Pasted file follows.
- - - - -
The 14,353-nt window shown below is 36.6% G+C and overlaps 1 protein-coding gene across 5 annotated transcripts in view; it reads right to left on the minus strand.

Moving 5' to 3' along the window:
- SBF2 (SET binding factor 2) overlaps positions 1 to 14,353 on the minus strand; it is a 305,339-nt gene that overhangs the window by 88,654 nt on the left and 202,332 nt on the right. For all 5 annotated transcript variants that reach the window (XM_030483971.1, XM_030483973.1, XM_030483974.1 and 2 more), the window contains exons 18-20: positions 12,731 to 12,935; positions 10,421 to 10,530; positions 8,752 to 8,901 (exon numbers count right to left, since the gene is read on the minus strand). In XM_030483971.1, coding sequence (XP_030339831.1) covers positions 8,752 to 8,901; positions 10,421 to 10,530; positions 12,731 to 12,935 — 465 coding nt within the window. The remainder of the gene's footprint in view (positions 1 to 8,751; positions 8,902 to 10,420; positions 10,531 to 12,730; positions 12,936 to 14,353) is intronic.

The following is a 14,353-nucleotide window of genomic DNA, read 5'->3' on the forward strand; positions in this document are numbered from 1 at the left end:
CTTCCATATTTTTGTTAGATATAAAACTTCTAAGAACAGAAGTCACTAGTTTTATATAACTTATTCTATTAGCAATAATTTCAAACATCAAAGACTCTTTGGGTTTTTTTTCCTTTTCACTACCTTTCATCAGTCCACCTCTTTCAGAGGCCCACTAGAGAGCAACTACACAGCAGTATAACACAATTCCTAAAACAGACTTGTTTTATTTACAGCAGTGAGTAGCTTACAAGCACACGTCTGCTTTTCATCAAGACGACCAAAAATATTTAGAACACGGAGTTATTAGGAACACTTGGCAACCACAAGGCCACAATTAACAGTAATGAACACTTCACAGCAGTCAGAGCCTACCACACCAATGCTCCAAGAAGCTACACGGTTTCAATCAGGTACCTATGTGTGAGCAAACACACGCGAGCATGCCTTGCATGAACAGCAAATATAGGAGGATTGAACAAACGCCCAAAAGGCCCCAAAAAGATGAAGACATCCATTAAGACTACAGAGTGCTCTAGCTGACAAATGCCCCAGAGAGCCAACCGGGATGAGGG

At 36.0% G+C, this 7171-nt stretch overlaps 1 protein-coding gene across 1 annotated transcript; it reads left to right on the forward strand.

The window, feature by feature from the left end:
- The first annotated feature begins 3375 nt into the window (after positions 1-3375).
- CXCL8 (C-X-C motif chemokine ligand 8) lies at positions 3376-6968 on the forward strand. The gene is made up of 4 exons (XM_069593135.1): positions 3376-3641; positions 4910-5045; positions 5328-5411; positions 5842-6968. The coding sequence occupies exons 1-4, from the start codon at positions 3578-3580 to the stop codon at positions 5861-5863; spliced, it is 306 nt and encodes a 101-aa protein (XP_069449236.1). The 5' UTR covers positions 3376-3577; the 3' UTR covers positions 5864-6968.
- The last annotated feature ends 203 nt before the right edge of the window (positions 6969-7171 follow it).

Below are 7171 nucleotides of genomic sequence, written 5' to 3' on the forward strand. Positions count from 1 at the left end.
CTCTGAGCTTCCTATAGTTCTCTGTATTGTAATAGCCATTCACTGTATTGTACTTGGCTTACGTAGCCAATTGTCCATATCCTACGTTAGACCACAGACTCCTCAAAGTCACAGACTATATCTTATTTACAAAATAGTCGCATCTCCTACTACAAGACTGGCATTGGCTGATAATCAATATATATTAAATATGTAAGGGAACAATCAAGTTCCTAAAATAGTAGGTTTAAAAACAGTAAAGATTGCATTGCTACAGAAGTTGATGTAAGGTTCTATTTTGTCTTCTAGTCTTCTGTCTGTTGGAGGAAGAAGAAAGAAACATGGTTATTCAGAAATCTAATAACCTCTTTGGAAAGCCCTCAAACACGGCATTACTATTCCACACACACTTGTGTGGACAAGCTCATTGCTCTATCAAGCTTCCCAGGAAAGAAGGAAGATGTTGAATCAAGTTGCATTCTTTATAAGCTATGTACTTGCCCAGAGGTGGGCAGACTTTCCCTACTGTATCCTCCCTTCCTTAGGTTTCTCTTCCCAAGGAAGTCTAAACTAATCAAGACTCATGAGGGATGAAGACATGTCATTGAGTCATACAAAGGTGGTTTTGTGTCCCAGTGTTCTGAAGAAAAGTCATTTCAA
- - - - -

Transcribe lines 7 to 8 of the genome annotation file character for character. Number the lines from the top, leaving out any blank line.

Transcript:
The window, feature by feature from the left end:
- The first annotated feature begins 3375 nt into the window (after positions 1-3375).